/ Large Scale Quantitative Proteomics

Large Scale Quantitative Proteomics

Global quantitative proteomics is a powerful strategy to analyse and understand protein changes in biopsies, cells, body fluid or other biological material. It can provide critical insights in the global protein expression underlying the molecular mechanisms of biological processes and dynamics.

The quantitative mass spectrometry module provides access to state-of-the art MS instrumentation and technical expertise in relative quantitative MS-based techniques. Technological advances in instrumentation have expanded the analytical dynamic range resulting in increased number of quantified proteins (up to 10’000 unique proteins) with high quantification precision.

Quantitative proteomics can be applied in all projects where it is of importance to compare abundances of peptide and their corresponding proteins between samples to improve our understanding of mechanisms and to identify proteins, which cause or are involved in an undesirable affect or disease. Quantitation is performed using both chemical isobaric labelling with Tandem Mass Tags (TMT™, Thermo-Fisher) and label-free relative quantification, where the former enables multiplexed analysis of samples.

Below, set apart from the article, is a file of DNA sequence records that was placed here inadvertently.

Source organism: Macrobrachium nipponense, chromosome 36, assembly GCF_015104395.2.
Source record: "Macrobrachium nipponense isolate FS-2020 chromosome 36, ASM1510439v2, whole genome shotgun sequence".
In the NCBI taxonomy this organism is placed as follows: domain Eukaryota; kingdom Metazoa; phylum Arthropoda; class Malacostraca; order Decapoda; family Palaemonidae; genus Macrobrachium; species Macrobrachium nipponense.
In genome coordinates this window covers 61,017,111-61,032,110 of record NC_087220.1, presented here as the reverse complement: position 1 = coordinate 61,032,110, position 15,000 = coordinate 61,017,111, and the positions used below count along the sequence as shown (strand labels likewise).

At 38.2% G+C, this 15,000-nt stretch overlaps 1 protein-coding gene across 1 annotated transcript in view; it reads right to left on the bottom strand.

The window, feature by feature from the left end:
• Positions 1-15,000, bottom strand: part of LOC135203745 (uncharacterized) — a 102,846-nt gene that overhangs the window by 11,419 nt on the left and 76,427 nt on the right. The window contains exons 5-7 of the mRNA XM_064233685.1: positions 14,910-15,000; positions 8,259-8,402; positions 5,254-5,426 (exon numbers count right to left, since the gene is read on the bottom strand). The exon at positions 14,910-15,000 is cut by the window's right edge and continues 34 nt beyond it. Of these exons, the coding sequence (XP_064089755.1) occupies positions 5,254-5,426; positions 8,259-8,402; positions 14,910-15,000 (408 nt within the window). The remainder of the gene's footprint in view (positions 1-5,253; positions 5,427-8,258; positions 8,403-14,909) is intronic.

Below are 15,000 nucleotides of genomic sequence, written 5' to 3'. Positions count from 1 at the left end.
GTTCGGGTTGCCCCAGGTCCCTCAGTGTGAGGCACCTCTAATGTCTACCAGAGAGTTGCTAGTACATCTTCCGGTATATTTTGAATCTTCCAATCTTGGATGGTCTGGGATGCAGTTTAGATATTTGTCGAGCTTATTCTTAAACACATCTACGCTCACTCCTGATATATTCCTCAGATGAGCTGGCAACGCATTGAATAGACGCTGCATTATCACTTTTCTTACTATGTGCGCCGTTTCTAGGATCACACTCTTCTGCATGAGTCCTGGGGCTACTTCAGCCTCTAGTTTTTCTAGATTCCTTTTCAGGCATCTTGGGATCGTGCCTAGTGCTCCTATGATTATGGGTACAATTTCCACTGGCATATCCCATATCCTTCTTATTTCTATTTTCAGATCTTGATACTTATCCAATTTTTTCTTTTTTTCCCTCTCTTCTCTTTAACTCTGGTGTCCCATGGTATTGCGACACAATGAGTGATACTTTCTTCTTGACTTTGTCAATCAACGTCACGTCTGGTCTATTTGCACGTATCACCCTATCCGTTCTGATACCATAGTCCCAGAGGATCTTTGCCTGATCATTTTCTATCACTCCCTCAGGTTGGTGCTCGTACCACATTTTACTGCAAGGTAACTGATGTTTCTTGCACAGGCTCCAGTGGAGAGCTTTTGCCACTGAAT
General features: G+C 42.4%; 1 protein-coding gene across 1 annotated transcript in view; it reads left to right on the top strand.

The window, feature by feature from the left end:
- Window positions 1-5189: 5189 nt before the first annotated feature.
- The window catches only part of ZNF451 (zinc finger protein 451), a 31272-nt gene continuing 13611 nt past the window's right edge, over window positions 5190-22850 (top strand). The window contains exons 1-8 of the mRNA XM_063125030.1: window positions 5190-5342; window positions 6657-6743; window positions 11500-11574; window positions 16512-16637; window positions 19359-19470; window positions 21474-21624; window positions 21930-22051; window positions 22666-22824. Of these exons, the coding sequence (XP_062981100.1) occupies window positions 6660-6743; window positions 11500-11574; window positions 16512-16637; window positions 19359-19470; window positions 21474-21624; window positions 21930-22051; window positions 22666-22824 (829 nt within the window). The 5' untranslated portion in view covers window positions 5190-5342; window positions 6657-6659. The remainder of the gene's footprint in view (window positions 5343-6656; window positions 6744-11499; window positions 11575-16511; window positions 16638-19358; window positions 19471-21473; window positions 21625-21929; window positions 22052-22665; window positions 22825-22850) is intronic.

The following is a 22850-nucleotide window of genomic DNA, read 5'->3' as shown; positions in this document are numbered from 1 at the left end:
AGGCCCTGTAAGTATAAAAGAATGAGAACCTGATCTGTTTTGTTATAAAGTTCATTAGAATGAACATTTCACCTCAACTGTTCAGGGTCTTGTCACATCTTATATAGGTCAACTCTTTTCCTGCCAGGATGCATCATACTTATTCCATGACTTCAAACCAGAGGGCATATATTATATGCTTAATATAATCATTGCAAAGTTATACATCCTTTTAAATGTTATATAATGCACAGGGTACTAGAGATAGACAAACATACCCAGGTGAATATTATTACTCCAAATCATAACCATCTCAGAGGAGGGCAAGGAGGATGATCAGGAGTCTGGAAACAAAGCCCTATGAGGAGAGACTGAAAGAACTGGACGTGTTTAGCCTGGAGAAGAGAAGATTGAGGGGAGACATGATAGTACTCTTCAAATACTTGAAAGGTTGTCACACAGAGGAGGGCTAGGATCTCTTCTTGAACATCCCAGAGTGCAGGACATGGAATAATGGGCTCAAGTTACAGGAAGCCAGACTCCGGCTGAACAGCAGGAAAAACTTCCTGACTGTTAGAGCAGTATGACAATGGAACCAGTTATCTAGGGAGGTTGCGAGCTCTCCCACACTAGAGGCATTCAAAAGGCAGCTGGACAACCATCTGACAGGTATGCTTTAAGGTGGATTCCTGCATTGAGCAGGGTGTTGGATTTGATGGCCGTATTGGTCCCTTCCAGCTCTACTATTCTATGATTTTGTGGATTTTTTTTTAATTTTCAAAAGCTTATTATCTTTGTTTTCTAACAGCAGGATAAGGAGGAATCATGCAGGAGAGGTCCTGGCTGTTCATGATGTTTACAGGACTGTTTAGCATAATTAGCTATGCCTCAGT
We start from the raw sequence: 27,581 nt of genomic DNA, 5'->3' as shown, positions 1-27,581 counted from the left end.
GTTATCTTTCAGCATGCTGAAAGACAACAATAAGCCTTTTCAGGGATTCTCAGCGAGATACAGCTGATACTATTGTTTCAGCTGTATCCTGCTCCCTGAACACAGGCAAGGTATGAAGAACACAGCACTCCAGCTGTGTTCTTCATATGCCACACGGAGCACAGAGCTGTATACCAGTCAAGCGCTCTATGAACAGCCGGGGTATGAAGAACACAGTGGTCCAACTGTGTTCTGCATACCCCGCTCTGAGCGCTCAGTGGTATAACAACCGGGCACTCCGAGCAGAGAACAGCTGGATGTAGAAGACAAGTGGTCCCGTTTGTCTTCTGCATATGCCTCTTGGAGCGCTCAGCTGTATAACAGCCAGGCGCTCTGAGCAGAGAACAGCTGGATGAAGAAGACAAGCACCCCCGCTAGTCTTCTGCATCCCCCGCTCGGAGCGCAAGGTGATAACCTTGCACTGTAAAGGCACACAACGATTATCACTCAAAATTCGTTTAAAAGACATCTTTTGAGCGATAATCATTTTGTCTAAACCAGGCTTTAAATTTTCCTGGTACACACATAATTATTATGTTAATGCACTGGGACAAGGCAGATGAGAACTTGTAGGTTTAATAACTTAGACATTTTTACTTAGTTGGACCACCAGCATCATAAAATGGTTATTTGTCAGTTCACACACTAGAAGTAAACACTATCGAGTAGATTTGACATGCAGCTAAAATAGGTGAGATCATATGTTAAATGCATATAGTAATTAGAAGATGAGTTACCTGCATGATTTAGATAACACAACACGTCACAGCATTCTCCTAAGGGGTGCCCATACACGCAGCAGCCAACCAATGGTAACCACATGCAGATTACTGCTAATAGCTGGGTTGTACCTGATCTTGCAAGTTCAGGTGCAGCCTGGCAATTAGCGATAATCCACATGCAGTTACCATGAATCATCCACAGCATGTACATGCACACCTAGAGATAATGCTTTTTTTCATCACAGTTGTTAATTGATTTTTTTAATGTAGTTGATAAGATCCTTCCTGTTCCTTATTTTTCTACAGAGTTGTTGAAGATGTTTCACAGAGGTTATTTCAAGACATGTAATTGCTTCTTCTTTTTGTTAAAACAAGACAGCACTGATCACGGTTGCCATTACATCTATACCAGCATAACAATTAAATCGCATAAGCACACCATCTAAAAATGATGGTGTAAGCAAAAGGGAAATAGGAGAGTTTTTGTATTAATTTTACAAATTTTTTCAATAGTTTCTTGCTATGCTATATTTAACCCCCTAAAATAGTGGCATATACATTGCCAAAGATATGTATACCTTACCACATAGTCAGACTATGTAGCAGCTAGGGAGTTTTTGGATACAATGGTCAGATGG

To increase analytical depth of proteomes sequential workflows that includes pre-fractionation as high-pH chromatography is offered. Pre-fractionation reduces sample complexity, which is a critical factor in peptide quantitation, as identification and quantification rates are directly proportional to sample complexity. Fractionation not only reduces sample complexity, but also allow larger amounts of starting material facilitating the detection of lower abundant proteins.

Large scale quantitative studies require weeks of sample preparation and weeks to months of instrument time depending on number of samples, sample complexity and quantitative strategy.

Support within quantitative proteomics at BioMS include:

Relative global quantitative studies of organ biopsies, cell samples, body fluid or other biological material


Annika Thorsell